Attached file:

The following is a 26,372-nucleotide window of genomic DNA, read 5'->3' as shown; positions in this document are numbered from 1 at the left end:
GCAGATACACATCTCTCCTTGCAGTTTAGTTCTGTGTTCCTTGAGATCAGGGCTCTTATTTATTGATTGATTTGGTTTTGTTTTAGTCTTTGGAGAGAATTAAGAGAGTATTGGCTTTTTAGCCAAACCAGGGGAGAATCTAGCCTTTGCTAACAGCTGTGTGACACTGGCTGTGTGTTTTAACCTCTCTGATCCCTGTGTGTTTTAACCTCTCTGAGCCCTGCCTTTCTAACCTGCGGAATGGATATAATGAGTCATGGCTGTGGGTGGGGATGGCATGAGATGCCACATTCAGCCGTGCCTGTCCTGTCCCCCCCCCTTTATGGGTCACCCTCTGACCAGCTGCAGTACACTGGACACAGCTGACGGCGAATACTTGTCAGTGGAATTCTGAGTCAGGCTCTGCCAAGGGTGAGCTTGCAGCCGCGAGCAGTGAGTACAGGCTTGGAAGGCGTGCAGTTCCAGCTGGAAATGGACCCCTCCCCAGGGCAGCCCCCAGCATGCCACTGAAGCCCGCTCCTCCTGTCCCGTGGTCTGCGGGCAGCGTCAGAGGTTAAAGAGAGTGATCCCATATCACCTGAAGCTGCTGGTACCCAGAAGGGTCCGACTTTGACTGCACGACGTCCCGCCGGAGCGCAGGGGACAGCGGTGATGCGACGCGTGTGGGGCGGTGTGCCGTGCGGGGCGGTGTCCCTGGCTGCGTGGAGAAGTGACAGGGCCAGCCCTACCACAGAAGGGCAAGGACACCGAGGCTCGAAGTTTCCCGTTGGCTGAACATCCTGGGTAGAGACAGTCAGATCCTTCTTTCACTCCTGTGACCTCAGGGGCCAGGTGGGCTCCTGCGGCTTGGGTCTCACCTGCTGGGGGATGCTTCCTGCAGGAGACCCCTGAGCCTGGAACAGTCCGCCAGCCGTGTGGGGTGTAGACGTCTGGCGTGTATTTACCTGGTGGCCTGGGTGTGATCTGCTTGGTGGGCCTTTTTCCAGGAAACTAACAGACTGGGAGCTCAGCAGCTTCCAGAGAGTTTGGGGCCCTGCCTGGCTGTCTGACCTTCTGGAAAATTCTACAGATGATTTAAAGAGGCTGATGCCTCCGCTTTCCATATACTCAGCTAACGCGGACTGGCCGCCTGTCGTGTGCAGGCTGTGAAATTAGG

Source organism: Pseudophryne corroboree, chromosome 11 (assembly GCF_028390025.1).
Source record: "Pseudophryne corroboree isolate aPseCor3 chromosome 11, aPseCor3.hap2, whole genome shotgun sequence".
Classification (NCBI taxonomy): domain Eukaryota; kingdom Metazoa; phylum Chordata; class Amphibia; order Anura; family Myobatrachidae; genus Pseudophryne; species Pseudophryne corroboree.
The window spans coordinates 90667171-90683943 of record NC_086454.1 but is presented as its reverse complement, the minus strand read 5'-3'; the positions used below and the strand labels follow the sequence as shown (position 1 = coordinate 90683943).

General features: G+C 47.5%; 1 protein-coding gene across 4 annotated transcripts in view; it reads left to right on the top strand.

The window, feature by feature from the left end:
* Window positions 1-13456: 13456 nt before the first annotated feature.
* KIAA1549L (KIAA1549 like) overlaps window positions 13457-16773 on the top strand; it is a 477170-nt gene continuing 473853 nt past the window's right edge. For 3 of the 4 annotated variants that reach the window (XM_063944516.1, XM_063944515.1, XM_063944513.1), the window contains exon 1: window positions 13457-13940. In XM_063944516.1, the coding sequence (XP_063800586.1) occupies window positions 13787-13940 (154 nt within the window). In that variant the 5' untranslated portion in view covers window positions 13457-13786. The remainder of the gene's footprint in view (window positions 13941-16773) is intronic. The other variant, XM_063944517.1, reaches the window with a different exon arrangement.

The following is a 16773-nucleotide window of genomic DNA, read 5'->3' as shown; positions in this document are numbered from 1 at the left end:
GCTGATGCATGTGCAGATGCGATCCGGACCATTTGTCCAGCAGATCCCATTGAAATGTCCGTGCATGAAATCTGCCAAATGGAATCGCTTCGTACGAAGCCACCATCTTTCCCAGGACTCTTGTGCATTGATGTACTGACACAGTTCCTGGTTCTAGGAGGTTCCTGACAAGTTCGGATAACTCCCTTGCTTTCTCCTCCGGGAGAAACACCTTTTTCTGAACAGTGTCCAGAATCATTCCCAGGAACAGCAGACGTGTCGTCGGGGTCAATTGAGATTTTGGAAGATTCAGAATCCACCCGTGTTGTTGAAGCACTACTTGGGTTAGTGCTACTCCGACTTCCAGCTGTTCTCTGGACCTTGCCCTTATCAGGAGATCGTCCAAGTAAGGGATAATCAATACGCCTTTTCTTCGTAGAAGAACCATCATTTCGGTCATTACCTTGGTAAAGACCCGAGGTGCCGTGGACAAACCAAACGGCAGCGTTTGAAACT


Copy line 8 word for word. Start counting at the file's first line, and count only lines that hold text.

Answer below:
The window, feature by feature from the left end: